The Guy Leading the 2020 U.S. Census Just Quit

Here's why that's bad news.
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John Thompson.

John Thompson.

While most pundits and politicians were focused on the bombshell firing of Federal Bureau of Investigation Director James Comey last night, many of the economists and policy wonks of the world were focused on a different departure entirely. Yesterday afternoon, John Thompson, the director of the United States Census Bureau and the man tasked with executing the 2020 census, resigned. While Thompson and the Department of Commerce haven't detailed his reasons for resigning, there's widespread speculation that it's due to funding concerns over the 2020 census. (Secretary of Commerce Wilbur Ross was also reportedly unhappy with Thompson's rocky congressional testimony last week about cost overruns with a new census system.)

Generally, in the two to three years before the census, the Census Bureau significantly ramps up its spending—field tests of new methods have to be run, census takers have to be hired, the process itself has to be publicized and marketed. Census watchdog groups, however, are warning that the Trump administration and Congress are in danger of dramatically underfunding the 2020 census.

"In late April Congress approved only $1.47 billion for the Census Bureau in the 2017 fiscal year, about 10 percent below what the Obama administration had requested," wrote the Washington Post's Tara Bahrampour. "And experts say the White House's proposed budget for 2018, $1.5 billion, falls far below what is needed."

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This chart to the left, from FiveThirtyEight, illustrates the dramatically slower ramp-up in census funding in comparison to years past.

While the resignation of the director of the Census Bureau may not seem like as politically turbulent as the firing of the director of the FBI, it's worth pausing to consider the enormous importance of having accurate census data, especially in light of this administration's somewhat casual approach to statistics and facts. For starters, the government uses decennial census data to define legislative districts and apportion seats in the House of Representatives. The 2020 redistricting is expected to be a particularly important (and political) process in light of the GOP-friendly redistricting that occurred around the country in 2010—in fact, Barack Obama announced last fall that redistricting reform will be one of his primary post-presidency areas of focus.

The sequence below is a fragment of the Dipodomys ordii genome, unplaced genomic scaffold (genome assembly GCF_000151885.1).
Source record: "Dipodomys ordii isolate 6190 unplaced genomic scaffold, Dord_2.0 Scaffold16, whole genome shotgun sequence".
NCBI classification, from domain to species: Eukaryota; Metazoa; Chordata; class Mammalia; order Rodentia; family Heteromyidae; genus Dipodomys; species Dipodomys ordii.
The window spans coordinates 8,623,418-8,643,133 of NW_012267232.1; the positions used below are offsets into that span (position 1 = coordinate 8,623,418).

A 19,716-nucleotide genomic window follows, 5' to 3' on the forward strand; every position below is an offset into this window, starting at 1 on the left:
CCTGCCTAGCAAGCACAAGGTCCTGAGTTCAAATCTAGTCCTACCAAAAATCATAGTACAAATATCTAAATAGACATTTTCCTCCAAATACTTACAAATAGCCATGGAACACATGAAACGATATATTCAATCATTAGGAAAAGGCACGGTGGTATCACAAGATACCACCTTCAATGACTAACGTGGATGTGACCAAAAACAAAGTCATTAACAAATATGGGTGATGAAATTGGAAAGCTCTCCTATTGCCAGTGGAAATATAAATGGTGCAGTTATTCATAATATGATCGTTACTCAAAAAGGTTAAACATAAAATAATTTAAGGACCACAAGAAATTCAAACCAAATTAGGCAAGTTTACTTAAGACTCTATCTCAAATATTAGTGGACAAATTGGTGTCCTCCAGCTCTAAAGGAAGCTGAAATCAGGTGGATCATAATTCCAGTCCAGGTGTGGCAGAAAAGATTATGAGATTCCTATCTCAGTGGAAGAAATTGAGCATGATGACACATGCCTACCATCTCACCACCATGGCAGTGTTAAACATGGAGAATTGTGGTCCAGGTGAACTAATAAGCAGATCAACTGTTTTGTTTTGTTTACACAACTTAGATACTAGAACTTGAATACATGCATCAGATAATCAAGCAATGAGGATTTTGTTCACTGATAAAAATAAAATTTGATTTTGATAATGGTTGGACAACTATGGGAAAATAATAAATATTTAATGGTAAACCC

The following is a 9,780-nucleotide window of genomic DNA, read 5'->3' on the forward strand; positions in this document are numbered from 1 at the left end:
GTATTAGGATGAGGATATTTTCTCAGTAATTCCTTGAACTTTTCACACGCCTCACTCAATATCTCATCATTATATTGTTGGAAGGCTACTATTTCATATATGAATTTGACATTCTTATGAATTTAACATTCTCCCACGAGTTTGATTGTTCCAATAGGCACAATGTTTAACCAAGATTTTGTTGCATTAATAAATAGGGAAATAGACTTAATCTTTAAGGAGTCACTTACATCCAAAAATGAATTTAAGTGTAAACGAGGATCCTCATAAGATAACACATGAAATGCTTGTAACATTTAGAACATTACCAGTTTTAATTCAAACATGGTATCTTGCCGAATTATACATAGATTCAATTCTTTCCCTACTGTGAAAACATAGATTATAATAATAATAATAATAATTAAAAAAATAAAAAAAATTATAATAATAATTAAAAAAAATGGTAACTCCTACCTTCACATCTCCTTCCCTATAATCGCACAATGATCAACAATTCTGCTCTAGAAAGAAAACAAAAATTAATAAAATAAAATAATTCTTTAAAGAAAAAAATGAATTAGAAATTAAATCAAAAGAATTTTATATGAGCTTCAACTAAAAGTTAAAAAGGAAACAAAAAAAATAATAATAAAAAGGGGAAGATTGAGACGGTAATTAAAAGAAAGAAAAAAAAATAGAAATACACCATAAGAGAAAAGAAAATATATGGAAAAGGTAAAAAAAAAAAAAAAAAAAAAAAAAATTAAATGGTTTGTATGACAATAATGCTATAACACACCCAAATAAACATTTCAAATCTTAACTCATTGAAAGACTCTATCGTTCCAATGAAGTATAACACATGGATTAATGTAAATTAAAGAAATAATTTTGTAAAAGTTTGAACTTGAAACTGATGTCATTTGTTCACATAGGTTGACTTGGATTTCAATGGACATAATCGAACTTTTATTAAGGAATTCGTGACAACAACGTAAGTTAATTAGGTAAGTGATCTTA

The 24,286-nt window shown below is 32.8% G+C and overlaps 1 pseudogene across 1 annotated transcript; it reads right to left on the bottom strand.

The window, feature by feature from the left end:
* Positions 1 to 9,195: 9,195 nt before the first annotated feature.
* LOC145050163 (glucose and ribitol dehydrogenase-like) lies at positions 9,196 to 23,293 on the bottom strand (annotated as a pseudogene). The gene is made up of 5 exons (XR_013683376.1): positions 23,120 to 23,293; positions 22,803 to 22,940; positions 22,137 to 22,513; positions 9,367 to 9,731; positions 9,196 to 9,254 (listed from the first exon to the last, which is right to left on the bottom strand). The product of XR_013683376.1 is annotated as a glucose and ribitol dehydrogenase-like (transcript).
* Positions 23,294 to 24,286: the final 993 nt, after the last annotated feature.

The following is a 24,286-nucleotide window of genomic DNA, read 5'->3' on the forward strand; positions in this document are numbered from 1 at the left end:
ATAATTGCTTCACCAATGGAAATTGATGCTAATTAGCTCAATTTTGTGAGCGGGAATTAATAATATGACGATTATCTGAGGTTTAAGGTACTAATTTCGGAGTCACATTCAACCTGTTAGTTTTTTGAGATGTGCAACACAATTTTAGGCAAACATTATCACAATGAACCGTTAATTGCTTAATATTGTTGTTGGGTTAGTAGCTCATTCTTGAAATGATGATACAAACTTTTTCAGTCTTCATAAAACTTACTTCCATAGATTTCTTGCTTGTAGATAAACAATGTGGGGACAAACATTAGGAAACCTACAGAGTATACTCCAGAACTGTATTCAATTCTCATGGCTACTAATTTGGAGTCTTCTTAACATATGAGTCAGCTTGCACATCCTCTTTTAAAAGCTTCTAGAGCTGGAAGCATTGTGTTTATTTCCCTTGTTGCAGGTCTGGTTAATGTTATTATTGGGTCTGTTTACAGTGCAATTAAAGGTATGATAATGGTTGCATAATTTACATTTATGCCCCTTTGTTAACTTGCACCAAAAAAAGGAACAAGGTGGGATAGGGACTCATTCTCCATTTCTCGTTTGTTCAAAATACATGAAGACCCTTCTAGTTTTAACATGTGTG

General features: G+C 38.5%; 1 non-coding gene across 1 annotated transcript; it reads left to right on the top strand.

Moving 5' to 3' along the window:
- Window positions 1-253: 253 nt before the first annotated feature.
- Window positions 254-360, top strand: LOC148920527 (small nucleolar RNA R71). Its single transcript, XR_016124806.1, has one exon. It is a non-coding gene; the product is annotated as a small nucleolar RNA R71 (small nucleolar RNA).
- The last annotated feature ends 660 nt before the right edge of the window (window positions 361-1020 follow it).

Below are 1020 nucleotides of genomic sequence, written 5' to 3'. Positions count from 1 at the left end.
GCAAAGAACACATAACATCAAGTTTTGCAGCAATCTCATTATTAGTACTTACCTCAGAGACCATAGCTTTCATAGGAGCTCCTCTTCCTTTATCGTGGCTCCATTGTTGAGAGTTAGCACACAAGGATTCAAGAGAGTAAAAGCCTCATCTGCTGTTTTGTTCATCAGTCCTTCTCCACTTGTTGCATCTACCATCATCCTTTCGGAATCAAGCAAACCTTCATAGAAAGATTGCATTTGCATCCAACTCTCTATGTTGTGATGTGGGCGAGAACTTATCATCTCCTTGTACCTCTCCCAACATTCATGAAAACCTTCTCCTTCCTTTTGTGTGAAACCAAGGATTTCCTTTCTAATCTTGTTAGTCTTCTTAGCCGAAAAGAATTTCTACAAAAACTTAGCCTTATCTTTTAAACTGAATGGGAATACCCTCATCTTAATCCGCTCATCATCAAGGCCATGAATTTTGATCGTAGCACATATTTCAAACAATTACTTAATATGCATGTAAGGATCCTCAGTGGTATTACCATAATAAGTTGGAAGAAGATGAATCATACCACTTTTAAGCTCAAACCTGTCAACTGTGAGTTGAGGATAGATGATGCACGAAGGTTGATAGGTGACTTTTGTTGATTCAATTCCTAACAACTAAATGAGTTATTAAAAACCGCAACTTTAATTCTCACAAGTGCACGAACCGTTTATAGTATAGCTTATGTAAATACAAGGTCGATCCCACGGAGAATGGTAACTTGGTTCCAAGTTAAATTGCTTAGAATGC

But it's not just fair redistricting and representation that's dependent on accurate census data. Policymakers also use census data to divvy up federal funds for programs such as public health and education, and to make decisions about where to build schools and various infrastructure projects. Researchers use census data to study things like migration, poverty, local economic trends, and the effectiveness of social programs. Businesses use census data to craft long-term marketing and hiring strategies.

Since 1790, the U.S. has counted itself every 10 years, as mandated by the Constitution. The Founding Fathers viewed this "enumeration" as a bedrock of our democracy. Let's hope Thompson's resignation isn't a sign of threats to come.

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